Thursday, June 13, 2013

Who was Beatrice McDonald, and what will BMH look like after its "re-do"? And finally, what's the story behind those big rocks in front of the building?

Patricia Baum of Facilities, Planning and Construction (FP&C) is the project manager overseeing the updating and major “re-do” of the Beatrice McDonald Hall (BMH) on the west side of campus, near the Cuddy Quad.  Now that all the departments have moved out, more hard work begins June 24. You’ll notice a fence go up around the building as work begins.

This aerial view of West Campus from May 1970.
Completed in 1970 for the original Anchorage Community College, BMH has long been home to Anthropology, Geology and College Preparatory and Development Studies  (CPDS).

An historical description of the building notes that it once housed foreign languages, vocational teacher education, human services and several science classrooms.

While Anthropology and Geology have relocated temporarily, CPDS’s move is permanent to the Professional Studies Building (PSB). Their departure makes room for the Alaska Natural Heritage Program (formerly located at 707 A Street) to move in when the building is completed in the fall of 2014, with first classes in the building planned for Spring 2015.  Anthropology and Geology will return.

UAA is being assisted on this project by Architects Alaska and Lake View Contracting. Here is an architect’s description of the building and the planned rejuvenation:

The Beatrice McDonald Hall is an existing two story building constructed in 1968 on the University of Alaska campus. The existing building has strong bones in the form of a repeating grid of concrete precast panels, but it has poor natural day lighting, and long, low corridors.

Light from glazed, double height space at building's midpoint.
It also lacks a gathering space for students outside of classrooms. The renovation of this structure will include opening up the interior by means of a glazed, double height space cut into the building at its midpoint.

This ‘slice of light’ will create a well-lit gathering space for students and will invite them to participate in more informal learning with other students and instructors outside of class.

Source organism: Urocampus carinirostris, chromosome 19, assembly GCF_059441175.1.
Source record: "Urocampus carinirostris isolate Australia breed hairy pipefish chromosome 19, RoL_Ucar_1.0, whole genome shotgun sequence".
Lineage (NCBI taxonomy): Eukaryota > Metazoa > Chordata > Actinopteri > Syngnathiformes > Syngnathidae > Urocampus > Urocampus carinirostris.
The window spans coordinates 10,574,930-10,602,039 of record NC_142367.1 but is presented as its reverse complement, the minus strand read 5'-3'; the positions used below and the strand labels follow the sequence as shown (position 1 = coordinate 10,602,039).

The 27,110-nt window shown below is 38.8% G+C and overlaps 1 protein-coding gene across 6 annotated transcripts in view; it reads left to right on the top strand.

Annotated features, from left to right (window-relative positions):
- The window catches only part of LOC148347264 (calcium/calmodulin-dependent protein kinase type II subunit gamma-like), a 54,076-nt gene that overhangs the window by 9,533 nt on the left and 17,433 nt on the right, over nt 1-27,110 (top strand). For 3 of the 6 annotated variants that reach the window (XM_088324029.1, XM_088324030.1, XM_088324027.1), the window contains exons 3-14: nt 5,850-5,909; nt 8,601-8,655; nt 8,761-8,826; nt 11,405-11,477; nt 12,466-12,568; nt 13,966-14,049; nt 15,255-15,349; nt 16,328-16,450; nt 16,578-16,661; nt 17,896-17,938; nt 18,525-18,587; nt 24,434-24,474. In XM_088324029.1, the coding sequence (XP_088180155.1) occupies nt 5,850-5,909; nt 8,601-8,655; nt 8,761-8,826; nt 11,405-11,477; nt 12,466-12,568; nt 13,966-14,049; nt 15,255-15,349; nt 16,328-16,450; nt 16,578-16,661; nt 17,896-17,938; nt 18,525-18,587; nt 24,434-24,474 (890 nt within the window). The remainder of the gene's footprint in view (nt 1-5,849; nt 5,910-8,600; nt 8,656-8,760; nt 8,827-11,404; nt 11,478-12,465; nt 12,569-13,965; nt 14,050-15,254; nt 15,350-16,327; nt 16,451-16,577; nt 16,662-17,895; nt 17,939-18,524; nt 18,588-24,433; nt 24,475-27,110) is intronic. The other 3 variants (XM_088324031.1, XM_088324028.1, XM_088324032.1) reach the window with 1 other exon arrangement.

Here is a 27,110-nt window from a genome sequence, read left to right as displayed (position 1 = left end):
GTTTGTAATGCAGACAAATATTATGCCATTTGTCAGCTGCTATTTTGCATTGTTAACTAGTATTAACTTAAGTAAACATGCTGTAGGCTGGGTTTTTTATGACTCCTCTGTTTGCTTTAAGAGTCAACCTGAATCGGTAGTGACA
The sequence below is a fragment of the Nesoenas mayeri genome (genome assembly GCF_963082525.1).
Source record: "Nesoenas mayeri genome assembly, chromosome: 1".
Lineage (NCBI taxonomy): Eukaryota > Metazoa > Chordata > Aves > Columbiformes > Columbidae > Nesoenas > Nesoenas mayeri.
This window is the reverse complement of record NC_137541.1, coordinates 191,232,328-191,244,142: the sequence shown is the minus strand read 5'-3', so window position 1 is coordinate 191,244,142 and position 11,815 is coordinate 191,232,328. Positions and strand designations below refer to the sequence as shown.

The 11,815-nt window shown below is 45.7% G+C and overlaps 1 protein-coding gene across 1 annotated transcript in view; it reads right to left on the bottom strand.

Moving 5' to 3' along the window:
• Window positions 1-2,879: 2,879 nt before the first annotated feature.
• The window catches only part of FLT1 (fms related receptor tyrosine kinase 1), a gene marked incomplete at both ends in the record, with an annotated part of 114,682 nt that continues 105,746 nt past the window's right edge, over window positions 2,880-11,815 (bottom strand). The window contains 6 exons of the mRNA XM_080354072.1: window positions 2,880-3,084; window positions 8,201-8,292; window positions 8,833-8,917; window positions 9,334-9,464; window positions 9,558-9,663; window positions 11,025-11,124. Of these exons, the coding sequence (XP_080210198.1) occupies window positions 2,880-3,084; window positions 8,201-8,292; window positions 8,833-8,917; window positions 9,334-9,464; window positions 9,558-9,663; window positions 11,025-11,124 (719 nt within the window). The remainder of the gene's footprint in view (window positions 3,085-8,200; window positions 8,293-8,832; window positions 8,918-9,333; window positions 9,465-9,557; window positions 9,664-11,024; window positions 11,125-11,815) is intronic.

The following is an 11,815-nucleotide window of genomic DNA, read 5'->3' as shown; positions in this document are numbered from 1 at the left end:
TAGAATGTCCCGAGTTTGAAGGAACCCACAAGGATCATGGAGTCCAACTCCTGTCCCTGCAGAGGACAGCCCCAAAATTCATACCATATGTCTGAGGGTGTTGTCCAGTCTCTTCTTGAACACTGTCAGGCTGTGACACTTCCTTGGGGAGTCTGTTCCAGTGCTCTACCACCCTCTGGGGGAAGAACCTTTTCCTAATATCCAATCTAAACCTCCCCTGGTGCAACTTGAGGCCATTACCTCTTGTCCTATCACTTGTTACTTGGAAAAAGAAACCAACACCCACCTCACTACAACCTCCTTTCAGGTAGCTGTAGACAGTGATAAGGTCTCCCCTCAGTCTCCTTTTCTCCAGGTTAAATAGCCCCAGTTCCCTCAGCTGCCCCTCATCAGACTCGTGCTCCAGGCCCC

Clusters of comfortable furniture will allow students to interact in small groups. The new gathering area will also include ten wall mounted, four foot by four foot resin panel light boxes that display images or photos connected to the study of nature and culture being carried out by resident faculty and students.
Another view of the "slice of light" atrium.
The influence of the new space will radiate out into the rest of the building by means of bright accent colors in the main corridors and the general replacement of existing finishes with more inviting materials and colors.

Goodbye asbestos
Construction 40 years ago included asbestos, and BMH has plenty of it. Renovation means  removing all of it. While that means workers will be basically gutting the building, Baum repeated that “BMH has good bones,” and the exterior will retain much of the look it has today, with one big exception: the sun-loving atrium that Baum and the architect have dubbed “a slice of light.” It pierces the building just off-center, adding illumination to a structure that has been dark inside for a very long time.

The building will receive substantial upgrades and changes in its architectural, structural, mechanical and electrical systems. It will contain 10 laboratories, an herbarium, a lecture hall and a student gathering space. In addition, there will be six general classrooms serving the university campus-wide.

Baum, as a designer of space, walked BMH and observed its hallways. She noticed students frequently slumped to the floor studying, finding no place but the ground to sit down.

The redesigned BMH will take care of that problem, she says. The new atrium will have clusters of seats allowing students to study in groups or just gather and relax.

Placement of back-lit botanical images.
1% for Art
A 1 Percent for Art call for work is out now for local photographers to provide 10-12 high resolution images of nature that will be mounted on light boxes illuminated from behind by LED lights. According to details provided in the Alaska State Council on the Arts call for work, the art committee is interested in macro photography, photographs of Alaskan plant life, botanical, aquatic or archaeological specimens, or photographs connected to the study of nature and culture from all regions of the state. Proposals for this artwork are due by June 28, 2013.